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PatPaul

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Kind of a nice summary of 140 years--note that you can pick out averages for specific days:

東京の夏は着実に「暑く・長く」なっている
Hello Everyone, Thanks for the replies. To thomas, I am wondering if my thread might get more readers if it was posted somewhere other than the "Serious Discussion" thread? Anyways, my intention was not to debate whether climate change is a reality or a hoax, since that kind of debate could go on and on. I am the side of most scientists and believe it is real. The reason for my concerns is that I have two young kids, and their future looks grim. I don't want to provide all the science behind climate change, but would rather hear any ideas or suggestions from others about grassroots activism.

patpaul
 
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The reason for my concerns is that I have two young kids, and their future looks grim.
Your kids should be fine. The effects of climate change are "rapid" in terms of climate, but that's still over the course of several generations. That doesn't mean nothing needs to be done about the problem, of course, but it does mean you don't need to worry quite so much about the immediate future on a personal level.

I'd also like to note that while some countries (*cough* United States *cough*) are a bit stagnant on this matter, progress is being made. Overall I'd say, on a global scale, the future is looking bright when it comes to this matter. We'll have some climate change, of course (we're already experiencing some of the effects of climate change), but I'm pretty confident that we'll be able to reduce it to a level that we can handle.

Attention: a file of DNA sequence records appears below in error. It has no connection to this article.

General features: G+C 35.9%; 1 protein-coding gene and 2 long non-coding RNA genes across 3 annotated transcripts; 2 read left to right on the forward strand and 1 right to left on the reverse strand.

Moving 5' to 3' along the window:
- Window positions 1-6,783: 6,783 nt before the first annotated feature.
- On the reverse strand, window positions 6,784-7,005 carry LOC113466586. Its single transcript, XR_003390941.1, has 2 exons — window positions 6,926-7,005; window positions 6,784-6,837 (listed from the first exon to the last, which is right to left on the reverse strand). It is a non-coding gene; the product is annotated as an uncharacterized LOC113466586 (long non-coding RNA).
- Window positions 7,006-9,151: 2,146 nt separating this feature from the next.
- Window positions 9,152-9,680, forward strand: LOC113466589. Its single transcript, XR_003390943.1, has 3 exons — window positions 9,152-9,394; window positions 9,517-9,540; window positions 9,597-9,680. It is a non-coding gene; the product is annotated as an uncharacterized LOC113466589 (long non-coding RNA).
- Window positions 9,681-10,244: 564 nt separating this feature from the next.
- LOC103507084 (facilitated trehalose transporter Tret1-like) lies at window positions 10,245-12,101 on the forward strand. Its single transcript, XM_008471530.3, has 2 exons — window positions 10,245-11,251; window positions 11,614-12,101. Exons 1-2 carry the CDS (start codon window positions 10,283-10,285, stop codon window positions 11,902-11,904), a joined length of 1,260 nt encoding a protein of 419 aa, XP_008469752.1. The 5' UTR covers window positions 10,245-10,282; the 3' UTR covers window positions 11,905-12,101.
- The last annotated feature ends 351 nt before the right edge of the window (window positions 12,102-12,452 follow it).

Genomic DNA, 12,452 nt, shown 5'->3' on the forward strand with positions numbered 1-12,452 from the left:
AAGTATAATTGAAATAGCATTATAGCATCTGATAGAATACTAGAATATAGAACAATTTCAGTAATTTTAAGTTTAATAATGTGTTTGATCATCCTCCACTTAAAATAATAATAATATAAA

PatPaul

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If you'd like to share videos about the science of climate change (which is after all more relevant than the opinions of activists and reactionaries), the "potholer54" channel on YouTube has a good number of them. They're organized into this playlist:

Climate change exIplained, and the myths debunked - Invidious

This one about the consequences of climate change is especially interesting:

28 - The consequences of climate change (in our lifetimes) - Invidious
Hi Julie, I did take a look at some, but not all, of the videos on the Invidious website. I respectfully must disagree with a lot of what was said in the videos. Of course, there still is a debate about whether climate change is real, and if it is, how soon is the earth to reaching the point of no return. I could cite the names of some of the journalists and scientists I admire, and follow their work. Of course they have their critics, who label them as "alarmists," or readers find their writing too depressing and not enough "good news stories..." I admire the optimism you have for my children aged 11 and 9;however, I just don't share your positive feelings. I am happy to discuss with you, or anyone, what they believe is accurate information, but as I mentioned before, I am more interested in looking for solutions...Fukushima is an example of a controversial issue in this country that, if you were to get all your news from mainstream media, you might think everything there is fixed and safe. I follow alternative websites/blogs, and they present a more dire picture of what is happening in the area and the ocean...

PatPaul
 
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What do you disagree with, exactly? Potholer54 just reports the conclusions of researchers in these videos. His sources are in the video description.